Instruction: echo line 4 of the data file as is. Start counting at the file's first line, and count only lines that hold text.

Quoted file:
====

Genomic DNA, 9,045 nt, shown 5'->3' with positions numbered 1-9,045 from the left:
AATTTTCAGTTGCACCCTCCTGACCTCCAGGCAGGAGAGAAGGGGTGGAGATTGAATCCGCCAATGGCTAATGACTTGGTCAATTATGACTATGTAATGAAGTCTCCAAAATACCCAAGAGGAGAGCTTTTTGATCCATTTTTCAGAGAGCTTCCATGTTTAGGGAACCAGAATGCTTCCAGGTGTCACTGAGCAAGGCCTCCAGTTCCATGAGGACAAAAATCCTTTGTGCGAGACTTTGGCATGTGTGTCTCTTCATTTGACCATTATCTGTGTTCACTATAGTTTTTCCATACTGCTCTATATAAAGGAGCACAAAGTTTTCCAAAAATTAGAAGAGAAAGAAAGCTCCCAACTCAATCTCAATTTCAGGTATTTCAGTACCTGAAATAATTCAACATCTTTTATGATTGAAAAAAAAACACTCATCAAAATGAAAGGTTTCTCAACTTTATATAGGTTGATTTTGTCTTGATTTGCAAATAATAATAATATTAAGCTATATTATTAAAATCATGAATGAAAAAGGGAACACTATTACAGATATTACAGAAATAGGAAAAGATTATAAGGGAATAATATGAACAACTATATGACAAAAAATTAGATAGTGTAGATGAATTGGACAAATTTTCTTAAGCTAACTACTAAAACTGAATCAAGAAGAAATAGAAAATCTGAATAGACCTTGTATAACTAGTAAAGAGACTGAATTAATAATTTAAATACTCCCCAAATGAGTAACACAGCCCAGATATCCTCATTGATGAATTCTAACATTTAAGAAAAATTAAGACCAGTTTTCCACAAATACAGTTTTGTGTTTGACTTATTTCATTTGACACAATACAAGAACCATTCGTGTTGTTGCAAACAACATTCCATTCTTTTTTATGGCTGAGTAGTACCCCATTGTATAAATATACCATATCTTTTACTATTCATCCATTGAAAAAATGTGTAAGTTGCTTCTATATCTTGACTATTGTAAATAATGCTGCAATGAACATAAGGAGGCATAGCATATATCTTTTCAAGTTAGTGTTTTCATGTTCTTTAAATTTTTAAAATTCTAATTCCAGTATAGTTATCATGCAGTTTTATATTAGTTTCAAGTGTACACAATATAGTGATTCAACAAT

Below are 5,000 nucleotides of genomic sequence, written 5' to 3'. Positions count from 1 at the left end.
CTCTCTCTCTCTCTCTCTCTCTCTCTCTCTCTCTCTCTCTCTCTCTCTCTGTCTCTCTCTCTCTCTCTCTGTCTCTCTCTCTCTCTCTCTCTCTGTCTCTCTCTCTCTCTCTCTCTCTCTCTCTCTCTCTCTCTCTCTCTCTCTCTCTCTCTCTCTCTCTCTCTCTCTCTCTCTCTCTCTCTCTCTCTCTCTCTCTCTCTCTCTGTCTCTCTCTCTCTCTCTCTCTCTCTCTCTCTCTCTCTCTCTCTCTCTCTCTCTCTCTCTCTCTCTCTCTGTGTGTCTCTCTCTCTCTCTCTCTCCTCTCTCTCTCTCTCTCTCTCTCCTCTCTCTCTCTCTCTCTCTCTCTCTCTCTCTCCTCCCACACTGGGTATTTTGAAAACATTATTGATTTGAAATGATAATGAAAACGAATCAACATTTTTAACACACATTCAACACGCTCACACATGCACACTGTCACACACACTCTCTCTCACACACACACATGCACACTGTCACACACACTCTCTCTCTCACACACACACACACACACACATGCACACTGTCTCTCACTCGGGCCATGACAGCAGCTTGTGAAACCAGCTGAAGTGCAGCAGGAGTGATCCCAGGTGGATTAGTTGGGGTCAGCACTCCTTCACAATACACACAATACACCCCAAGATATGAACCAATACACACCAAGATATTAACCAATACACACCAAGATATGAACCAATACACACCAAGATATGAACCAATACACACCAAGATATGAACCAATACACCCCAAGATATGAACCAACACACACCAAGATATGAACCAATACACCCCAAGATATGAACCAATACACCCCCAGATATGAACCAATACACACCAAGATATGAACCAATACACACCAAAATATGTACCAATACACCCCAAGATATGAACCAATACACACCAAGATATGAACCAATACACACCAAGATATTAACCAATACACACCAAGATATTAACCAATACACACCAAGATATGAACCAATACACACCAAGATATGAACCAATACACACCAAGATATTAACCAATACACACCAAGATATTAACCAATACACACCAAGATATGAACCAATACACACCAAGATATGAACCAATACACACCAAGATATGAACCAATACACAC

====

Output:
CTCTCTCTCTCTCTCTCTCTCTCTCTCTCTCTCTCTCTCTCTCTCTCTCTGTCTCTCTCTCTCTCTCTCTGTCTCTCTCTCTCTCTCTCTCTCTGTCTCTCTCTCTCTCTCTCTCTCTCTCTCTCTCTCTCTCTCTCTCTCTCTCTCTCTCTCTCTCTCTCTCTCTCTCTCTCTCTCTCTCTCTCTCTCTCTCTCTCTCTCTCTGTCTCTCTCTCTCTCTCTCTCTCTCTCTCTCTCTCTCTCTCTCTCTCTCTCTCTCTCTCTCTCTCTCTCTGTGTGTCTCTCTCTCTCTCTCTCTCCTCTCTCTCTCTCTCTCTCTCTCCTCTCTCTCTCTCTCTCTCTCTCTCTCTCTCTCCTCCCACACTGGGTATTTTGAAAACATTATTGATTTGAAATGATAATGAAAACGAATCAACATTTTTAACACACATTCAACACGCTCACACATGCACACTGTCACACACACTCTCTCTCACACACACACATGCACACTGTCACACACACTCTCTCTCTCACACACACACACACACACACATGCACACTGTCTCTCACTCGGGCCATGACAGCAGCTTGTGAAACCAGCTGAAGTGCAGCAGGAGTGATCCCAGGTGGATTAGTTGGGGTCAGCACTCCTTCACAATACACACAATACACCCCAAGATATGAACCAATACACACCAAGATATTAACCAATACACACCAAGATATGAACCAATACACACCAAGATATGAACCAATACACACCAAGATATGAACCAATACACCCCAAGATATGAACCAACACACACCAAGATATGAACCAATACACCCCAAGATATGAACCAATACACCCCCAGATATGAACCAATACACACCAAGATATGAACCAATACACACCAAAATATGTACCAATACACCCCAAGATATGAACCAATACACACCAAGATATGAACCAATACACACCAAGATATTAACCAATACACACCAAGATATTAACCAATACACACCAAGATATGAACCAATACACACCAAGATATGAACCAATACACACCAAGATATTAACCAATACACACCAAGATATTAACCAATACACACCAAGATATGAACCAATACACACCAAGATATGAACCAATACACACCAAGATATGAACCAATACACAC